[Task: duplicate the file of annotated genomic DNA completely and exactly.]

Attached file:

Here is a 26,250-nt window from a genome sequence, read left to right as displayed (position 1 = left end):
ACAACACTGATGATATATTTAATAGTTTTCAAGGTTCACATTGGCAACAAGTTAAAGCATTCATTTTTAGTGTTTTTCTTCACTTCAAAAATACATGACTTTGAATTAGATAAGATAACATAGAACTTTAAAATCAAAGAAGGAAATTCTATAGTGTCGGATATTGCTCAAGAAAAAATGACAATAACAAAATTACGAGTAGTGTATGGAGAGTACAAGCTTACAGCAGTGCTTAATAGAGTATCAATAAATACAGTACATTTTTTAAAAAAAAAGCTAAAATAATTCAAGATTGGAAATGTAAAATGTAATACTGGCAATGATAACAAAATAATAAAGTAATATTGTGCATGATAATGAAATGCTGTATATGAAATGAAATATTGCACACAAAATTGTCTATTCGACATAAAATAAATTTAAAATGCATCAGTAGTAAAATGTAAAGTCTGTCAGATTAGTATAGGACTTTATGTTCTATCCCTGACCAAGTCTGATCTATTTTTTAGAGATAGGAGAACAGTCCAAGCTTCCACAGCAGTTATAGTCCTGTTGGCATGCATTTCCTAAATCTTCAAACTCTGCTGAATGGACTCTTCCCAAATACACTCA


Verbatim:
Here is a 26,250-nt window from a genome sequence, read left to right as displayed (position 1 = left end):
ACAACACTGATGATATATTTAATAGTTTTCAAGGTTCACATTGGCAACAAGTTAAAGCATTCATTTTTAGTGTTTTTCTTCACTTCAAAAATACATGACTTTGAATTAGATAAGATAACATAGAACTTTAAAATCAAAGAAGGAAATTCTATAGTGTCGGATATTGCTCAAGAAAAAATGACAATAACAAAATTACGAGTAGTGTATGGAGAGTACAAGCTTACAGCAGTGCTTAATAGAGTATCAATAAATACAGTACATTTTTTAAAAAAAAAGCTAAAATAATTCAAGATTGGAAATGTAAAATGTAATACTGGCAATGATAACAAAATAATAAAGTAATATTGTGCATGATAATGAAATGCTGTATATGAAATGAAATATTGCACACAAAATTGTCTATTCGACATAAAATAAATTTAAAATGCATCAGTAGTAAAATGTAAAGTCTGTCAGATTAGTATAGGACTTTATGTTCTATCCCTGACCAAGTCTGATCTATTTTTTAGAGATAGGAGAACAGTCCAAGCTTCCACAGCAGTTATAGTCCTGTTGGCATGCATTTCCTAAATCTTCAAACTCTGCTGAATGGACTCTTCCCAAATACACTCA